Home » News » Oneida Nation to stop sponsoring LPGA event

Oneida Nation to stop sponsoring LPGA event

By Ben Rodgers

HOBART – After three years of golf tournaments at Thornberry Creek at Oneida, located in Hobart, the tribe has agreed to cease sponsorship of the LPGA event.

“Although this has been a great event to showcase all Oneida has to offer and was a great opportunity for generating tourism dollars in our area, the return on the investment did not allow for us to achieve the business goals of the Oneida Nation,” said Chairman Tehassi Hill in a statement provided to The Press Times. “The improvements to the course and clubhouse will still have far-reaching positive impacts to highlight our championship golf course. As a ‘Proud Partner of the Green Bay Packers’ and home of the past LPGA events, our course has reached a high profile in the region and is known for the excellence of play and customer service. We would like to see this event remain at Thornberry Creek at Oneida, and welcome another major sponsor (to) take over the title sponsorship.”

A document obtained by The Press Times shows a loan from the General Tribal Council (GTC) to Oneida Golf Enterprise (OGE) for the first three years of the Thornberry Creek LPGA Classic was in default 30 days after the first sponsorship was received in 2017.

“The $8.65 million loan for the 2017-2019 tournament was set up to begin repayment through the revenue generated from the sponsorship contracts,” an April 23, 2019, document to Oneida Nation citizens said. “These sponsorship funds would reduce the need for reliance on the loan. However, by failing to meet the goal for the 2017 tournament, no interest payments have ever been made. OGE was in default on the loan thirty days after the first sponsorship was received. The Finance Department, Law Office and OBC [Oneida Business Committee] continued to monitor the loan and it appeared very early on, and confirmed by the 2018 tournament close-out report, that the likelihood of repayment on the loan was very low.”

Obtaining sponsorships proved difficult because of federal regulations, which did not allow the Oneida Nation to release the names of its vendors, the document said.

“This resulted in OGE being unable to use Oneida Nation representatives to contact vendors resulting in much more difficult ‘cold calling’ options,” the document said.

The first year of the tournament infused $7.2 million into the Oneida and surrounding communities, created an estimated $13 million in media value and created more than $40,000 in charitable fundraising, however it was reported as a financial loss.

“In summary, the 2017 Thornberry Creek LPGA Classic was an expected one-year financial loss,” the document read. “Unfortunately, it was a greater loss than was anticipated which was likely to affect the three-year projections regarding the business proposal.”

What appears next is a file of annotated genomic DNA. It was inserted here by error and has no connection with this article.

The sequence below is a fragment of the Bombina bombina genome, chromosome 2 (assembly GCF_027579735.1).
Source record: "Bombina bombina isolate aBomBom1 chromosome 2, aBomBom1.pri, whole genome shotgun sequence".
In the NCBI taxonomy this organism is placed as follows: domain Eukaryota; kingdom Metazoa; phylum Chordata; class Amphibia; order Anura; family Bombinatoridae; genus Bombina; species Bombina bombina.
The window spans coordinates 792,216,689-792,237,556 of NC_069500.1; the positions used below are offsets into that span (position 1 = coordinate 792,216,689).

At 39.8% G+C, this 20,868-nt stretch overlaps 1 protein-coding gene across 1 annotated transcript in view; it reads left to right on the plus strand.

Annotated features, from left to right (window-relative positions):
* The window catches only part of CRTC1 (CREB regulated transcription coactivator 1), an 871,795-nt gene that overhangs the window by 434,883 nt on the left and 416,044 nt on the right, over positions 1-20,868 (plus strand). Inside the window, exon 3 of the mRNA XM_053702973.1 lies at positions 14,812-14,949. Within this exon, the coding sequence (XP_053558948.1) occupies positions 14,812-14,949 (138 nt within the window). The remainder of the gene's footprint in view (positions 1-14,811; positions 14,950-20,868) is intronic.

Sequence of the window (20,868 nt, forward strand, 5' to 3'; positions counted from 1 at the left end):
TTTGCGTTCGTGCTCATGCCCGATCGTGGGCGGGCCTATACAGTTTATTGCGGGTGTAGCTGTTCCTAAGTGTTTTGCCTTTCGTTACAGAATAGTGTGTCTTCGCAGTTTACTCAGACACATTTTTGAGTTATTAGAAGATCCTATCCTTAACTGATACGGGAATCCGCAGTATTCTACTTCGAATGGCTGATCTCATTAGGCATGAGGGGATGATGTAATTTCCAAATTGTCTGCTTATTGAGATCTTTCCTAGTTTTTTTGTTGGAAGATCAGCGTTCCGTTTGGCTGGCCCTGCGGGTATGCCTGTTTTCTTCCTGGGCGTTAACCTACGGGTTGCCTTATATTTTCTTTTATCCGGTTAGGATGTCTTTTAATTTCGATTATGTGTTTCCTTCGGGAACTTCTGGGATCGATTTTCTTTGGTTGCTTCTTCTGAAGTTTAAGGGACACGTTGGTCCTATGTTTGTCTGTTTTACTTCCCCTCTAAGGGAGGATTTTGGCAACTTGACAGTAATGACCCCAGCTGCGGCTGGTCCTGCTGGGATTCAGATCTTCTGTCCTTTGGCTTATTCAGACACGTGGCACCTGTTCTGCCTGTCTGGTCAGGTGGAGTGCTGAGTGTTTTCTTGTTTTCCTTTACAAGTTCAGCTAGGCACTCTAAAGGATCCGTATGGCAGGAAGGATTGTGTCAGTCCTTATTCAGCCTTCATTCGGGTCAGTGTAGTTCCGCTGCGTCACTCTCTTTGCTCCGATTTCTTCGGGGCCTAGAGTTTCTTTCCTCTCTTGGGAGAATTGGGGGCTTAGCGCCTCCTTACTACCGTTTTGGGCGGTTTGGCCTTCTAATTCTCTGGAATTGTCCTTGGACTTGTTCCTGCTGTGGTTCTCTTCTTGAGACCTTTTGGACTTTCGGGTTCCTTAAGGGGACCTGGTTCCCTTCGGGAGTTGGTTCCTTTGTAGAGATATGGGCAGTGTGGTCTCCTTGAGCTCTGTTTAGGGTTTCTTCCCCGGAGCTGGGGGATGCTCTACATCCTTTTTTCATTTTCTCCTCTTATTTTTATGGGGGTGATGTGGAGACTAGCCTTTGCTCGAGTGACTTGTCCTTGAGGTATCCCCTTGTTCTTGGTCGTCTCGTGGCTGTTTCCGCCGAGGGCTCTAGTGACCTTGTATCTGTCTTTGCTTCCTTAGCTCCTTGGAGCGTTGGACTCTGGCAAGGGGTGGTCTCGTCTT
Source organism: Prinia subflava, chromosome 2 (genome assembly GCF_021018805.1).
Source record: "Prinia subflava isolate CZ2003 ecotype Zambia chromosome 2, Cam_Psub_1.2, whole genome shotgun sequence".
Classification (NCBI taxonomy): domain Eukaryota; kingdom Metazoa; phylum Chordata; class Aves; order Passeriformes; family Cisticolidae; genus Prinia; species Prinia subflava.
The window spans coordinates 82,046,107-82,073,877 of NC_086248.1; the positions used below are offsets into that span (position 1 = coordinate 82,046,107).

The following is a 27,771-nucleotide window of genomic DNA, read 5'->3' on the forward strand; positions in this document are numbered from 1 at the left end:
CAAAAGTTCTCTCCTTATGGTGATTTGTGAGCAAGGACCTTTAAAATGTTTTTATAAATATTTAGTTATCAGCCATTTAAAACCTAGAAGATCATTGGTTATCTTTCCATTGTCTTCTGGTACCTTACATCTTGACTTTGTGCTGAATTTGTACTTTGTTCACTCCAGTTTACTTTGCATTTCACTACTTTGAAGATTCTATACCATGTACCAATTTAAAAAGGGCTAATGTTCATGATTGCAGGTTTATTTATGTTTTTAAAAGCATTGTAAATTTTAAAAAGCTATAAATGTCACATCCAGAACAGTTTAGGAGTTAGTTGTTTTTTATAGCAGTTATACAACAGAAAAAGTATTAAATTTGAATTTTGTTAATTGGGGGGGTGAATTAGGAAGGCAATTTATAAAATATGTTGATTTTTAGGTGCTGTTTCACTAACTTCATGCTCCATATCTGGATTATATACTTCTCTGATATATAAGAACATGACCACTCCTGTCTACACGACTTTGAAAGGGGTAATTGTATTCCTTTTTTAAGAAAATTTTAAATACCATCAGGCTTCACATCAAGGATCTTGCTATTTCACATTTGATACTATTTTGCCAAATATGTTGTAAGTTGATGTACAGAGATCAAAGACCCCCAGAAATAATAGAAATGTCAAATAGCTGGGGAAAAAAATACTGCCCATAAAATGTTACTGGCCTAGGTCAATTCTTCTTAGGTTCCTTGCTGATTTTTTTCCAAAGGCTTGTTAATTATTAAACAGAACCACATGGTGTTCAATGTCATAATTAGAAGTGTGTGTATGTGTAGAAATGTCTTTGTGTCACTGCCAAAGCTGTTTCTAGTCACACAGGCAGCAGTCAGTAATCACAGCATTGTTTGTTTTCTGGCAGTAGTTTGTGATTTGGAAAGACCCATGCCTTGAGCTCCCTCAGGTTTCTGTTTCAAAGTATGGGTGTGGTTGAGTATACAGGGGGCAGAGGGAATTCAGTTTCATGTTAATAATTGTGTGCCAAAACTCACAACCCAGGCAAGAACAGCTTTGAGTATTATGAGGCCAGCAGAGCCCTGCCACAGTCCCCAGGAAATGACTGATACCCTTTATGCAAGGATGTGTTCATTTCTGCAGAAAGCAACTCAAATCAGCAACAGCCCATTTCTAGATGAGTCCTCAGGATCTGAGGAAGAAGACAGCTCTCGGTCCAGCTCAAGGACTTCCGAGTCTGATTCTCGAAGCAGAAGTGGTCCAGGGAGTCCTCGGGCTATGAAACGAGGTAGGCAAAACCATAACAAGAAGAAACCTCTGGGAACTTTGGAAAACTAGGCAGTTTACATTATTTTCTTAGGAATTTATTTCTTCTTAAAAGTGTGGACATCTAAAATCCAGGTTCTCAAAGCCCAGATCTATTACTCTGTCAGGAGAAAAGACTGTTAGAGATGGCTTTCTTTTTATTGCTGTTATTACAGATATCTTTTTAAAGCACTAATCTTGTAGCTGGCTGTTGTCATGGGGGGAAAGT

The document also stated 62,000 people attended the first year of the tournament, but many came from within Wisconsin, thus not staying overnight or gaming in the casino.

“Our expectations that ticket sales would lead to greater room stays was not realized since 91 percent of the advance ticket sales came from within Wisconsin,” the document read. “In addition, our ticket sales goal of $100,000 was not met, with only $94,000 in ticket sales.”

In January 2018, the OBC requested a review of the LPGA and IMG (International Management Group, the tournament management company) contracts, where it was determined that if the tournament was not held, OGE would still be responsible for $5 million in contract costs.

In February 2018, the OBC/GTC increased its loan to OGE by $2.2 million to provide additional financial assistance.

“In 2015, the GTC adopted a resolution which provided a loan of $8.65 million to OGE,” the document read. “There were two key presumptions in not authorizing a loan for the full cost of the three-year tournaments – the vendor list of the Oneida Nation would be available with representatives assisting in making contact and out of town visitors would be predominant. Neither of these presumptions turned out to be true.”

At a March 2018 GTC meeting, it was identified that OGE failed to meet sponsorship goals because of the inability to utilize contacts with the Oneida Nation vendors.

The same held true in the 2018 tournament close-out report when sponsorship sales only netted $772,000, which fell short of the expected $1 million.

Even with similar media exposure to the 2017 tournament, a similar economic impact to 2017 and in-kind sponsors, the 2018 Thornberry Creek LPGA Classic was reported as a financial loss.

“If it appears that there is no turning point, the OBC has committed to review whether OGE should be dissolved and the golf course transferred to Oneida Casino or the Oneida Airport Hotel Corporation as an amenity or simply closed,” the document read.

Results from this year’s Thornberry Creek LPGA Classic were not available at press deadline.

On July 23-24 of this year, the OBC voted to accept the recommendation provided by OGE for the Oneida Nation to end title sponsorship funding for the LPGA event.

The village of Hobart released the following statement in regards to the Thornberry Creek LPGA Classic:

“This is unfortunate news regarding the LPGA event. The village has always been supportive of the event, whether it was our public safety departments working together for the safety of the fans and golfers to our promoting of the event through our social media platforms. We have always believed this event was a great way to show off the beauty and amenities of Hobart, as well as the greater Green Bay area. We stand willing and ready to do what we can as a village to assist the Oneida Tribe if they decide in the future to relaunch the event.”

Facebook Comments
Scroll to Top